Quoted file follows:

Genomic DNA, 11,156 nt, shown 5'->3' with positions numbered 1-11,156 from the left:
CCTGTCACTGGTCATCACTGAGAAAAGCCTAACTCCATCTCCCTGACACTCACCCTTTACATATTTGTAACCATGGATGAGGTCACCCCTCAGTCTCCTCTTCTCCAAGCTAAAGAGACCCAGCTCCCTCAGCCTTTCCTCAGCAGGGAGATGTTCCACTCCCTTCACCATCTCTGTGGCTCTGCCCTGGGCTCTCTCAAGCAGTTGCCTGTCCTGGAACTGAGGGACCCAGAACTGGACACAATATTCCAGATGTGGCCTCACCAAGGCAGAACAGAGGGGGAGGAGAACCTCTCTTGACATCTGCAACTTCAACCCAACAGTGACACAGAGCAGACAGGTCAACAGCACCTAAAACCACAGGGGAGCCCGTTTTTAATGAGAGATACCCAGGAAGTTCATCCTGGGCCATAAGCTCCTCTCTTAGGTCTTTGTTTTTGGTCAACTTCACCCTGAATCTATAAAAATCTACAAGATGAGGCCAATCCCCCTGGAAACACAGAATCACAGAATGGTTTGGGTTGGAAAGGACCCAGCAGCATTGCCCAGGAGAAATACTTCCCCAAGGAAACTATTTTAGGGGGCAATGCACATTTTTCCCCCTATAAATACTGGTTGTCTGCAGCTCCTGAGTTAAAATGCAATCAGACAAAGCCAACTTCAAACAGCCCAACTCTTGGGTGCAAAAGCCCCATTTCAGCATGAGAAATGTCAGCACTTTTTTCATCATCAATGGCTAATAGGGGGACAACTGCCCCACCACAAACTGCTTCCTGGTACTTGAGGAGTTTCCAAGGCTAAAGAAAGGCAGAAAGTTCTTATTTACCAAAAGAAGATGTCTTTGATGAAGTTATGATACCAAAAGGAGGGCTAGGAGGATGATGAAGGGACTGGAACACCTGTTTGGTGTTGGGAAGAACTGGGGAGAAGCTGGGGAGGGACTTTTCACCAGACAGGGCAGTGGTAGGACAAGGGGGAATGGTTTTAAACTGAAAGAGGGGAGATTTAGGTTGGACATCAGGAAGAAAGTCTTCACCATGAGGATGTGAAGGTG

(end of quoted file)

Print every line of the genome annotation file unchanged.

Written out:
Genomic DNA, 11,156 nt, shown 5'->3' with positions numbered 1-11,156 from the left:
CCTGTCACTGGTCATCACTGAGAAAAGCCTAACTCCATCTCCCTGACACTCACCCTTTACATATTTGTAACCATGGATGAGGTCACCCCTCAGTCTCCTCTTCTCCAAGCTAAAGAGACCCAGCTCCCTCAGCCTTTCCTCAGCAGGGAGATGTTCCACTCCCTTCACCATCTCTGTGGCTCTGCCCTGGGCTCTCTCAAGCAGTTGCCTGTCCTGGAACTGAGGGACCCAGAACTGGACACAATATTCCAGATGTGGCCTCACCAAGGCAGAACAGAGGGGGAGGAGAACCTCTCTTGACATCTGCAACTTCAACCCAACAGTGACACAGAGCAGACAGGTCAACAGCACCTAAAACCACAGGGGAGCCCGTTTTTAATGAGAGATACCCAGGAAGTTCATCCTGGGCCATAAGCTCCTCTCTTAGGTCTTTGTTTTTGGTCAACTTCACCCTGAATCTATAAAAATCTACAAGATGAGGCCAATCCCCCTGGAAACACAGAATCACAGAATGGTTTGGGTTGGAAAGGACCCAGCAGCATTGCCCAGGAGAAATACTTCCCCAAGGAAACTATTTTAGGGGGCAATGCACATTTTTCCCCCTATAAATACTGGTTGTCTGCAGCTCCTGAGTTAAAATGCAATCAGACAAAGCCAACTTCAAACAGCCCAACTCTTGGGTGCAAAAGCCCCATTTCAGCATGAGAAATGTCAGCACTTTTTTCATCATCAATGGCTAATAGGGGGACAACTGCCCCACCACAAACTGCTTCCTGGTACTTGAGGAGTTTCCAAGGCTAAAGAAAGGCAGAAAGTTCTTATTTACCAAAAGAAGATGTCTTTGATGAAGTTATGATACCAAAAGGAGGGCTAGGAGGATGATGAAGGGACTGGAACACCTGTTTGGTGTTGGGAAGAACTGGGGAGAAGCTGGGGAGGGACTTTTCACCAGACAGGGCAGTGGTAGGACAAGGGGGAATGGTTTTAAACTGAAAGAGGGGAGATTTAGGTTGGACATCAGGAAGAAAGTCTTCACCATGAGGATGTGAAGGTG